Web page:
The standard home router has usually four LAN ports, which means that out of the box, the device can host a network of four wired devices, for example PCs and a printer. If you require additional LAN ports to expand your network, you can use either a switch or a hub that provides additional LAN ports to your network. In theory, a home router is capable of handling up to 250 networking devices and is therefore more than capable of servicing the needs of home and small office local area networks.

In actual performance, the LAN wired with cat5e bulk cable for Gigabit Ethernet gives an average speed between 45 to 90 Mbps. The actual speed of the network is dependent on factors that include the amount of traffic at any given time, the quality of the cable, and the end devices being used. Remember that the speed of the network connection is determined by the slowest speed of any of its components. Thus, if you have an old PC in your network that supports Fast Ethernet, the speed of this connection will be capped at 100 Mbps.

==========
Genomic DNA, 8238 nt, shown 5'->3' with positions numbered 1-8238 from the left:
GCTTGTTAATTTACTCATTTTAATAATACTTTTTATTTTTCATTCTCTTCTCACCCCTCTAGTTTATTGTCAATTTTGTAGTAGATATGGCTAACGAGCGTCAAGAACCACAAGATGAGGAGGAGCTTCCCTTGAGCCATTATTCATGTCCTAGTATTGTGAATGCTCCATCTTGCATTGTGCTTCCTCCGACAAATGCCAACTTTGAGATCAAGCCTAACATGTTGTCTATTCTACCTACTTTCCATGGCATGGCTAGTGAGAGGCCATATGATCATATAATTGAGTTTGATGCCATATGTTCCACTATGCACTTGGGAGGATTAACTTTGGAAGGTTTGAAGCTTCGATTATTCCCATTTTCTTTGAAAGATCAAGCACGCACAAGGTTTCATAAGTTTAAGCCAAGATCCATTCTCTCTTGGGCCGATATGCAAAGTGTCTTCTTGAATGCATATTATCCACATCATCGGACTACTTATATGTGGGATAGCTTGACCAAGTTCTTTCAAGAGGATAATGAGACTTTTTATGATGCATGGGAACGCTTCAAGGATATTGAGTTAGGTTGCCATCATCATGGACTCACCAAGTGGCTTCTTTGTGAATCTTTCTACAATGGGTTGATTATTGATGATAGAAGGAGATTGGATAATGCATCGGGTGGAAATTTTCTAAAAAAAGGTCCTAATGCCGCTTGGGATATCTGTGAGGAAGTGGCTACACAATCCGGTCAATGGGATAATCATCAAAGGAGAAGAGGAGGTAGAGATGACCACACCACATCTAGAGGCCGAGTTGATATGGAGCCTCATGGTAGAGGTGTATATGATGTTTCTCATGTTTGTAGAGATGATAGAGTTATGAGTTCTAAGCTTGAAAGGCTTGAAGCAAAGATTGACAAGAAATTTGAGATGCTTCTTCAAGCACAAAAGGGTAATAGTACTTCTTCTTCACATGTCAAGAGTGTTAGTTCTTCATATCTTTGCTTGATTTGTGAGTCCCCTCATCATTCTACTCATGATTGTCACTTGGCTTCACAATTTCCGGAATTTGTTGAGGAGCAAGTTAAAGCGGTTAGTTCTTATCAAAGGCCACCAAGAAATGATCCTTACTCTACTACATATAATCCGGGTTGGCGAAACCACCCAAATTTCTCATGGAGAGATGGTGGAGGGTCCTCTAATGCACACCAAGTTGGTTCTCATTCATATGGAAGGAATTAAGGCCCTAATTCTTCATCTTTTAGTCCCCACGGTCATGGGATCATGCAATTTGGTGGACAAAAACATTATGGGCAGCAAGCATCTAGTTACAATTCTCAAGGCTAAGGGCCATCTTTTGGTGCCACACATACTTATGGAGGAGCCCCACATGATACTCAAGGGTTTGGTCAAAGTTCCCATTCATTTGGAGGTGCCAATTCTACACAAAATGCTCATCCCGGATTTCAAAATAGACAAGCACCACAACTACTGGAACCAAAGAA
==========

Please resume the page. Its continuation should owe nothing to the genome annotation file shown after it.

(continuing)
Devices connected to the LAN can have Internet connectivity through the Wide Area Network (WAN) port, sometimes labeled the Internet port, on the router. A router usually equipped with one WAN port, though there are some business routers that have dual WAN ports for two separate Internet services. In home routers, the single WAN port is used to connect to an Internet source, for example a broadband modem or DSL modem. The DSL modem is the device that bridges the Internet connection from a service provider to a router. When the router is connected to the Internet, the connection is shared with all the Ethernet-ready devices that connect to it.   

Since most Internet connections are slower than 100 Mbps, there is no need to upgrade an Ethernet-rated WAN port to a Gigabit WAN port. This means that upgrading an Ethernet router to a Gigabit Ethernet router will not translate to faster Internet speeds, though it will help the devices connected to the LAN to establish faster connections.

For most home usage, LANs wired with cat5e is capable of delivering Gigabit Ethernet data speed. Wiring your LAN with bulk cat5e cable for Gigabit Ethernet results in a reliable and cost effective alternative compared with the latest cat6 cabling standard.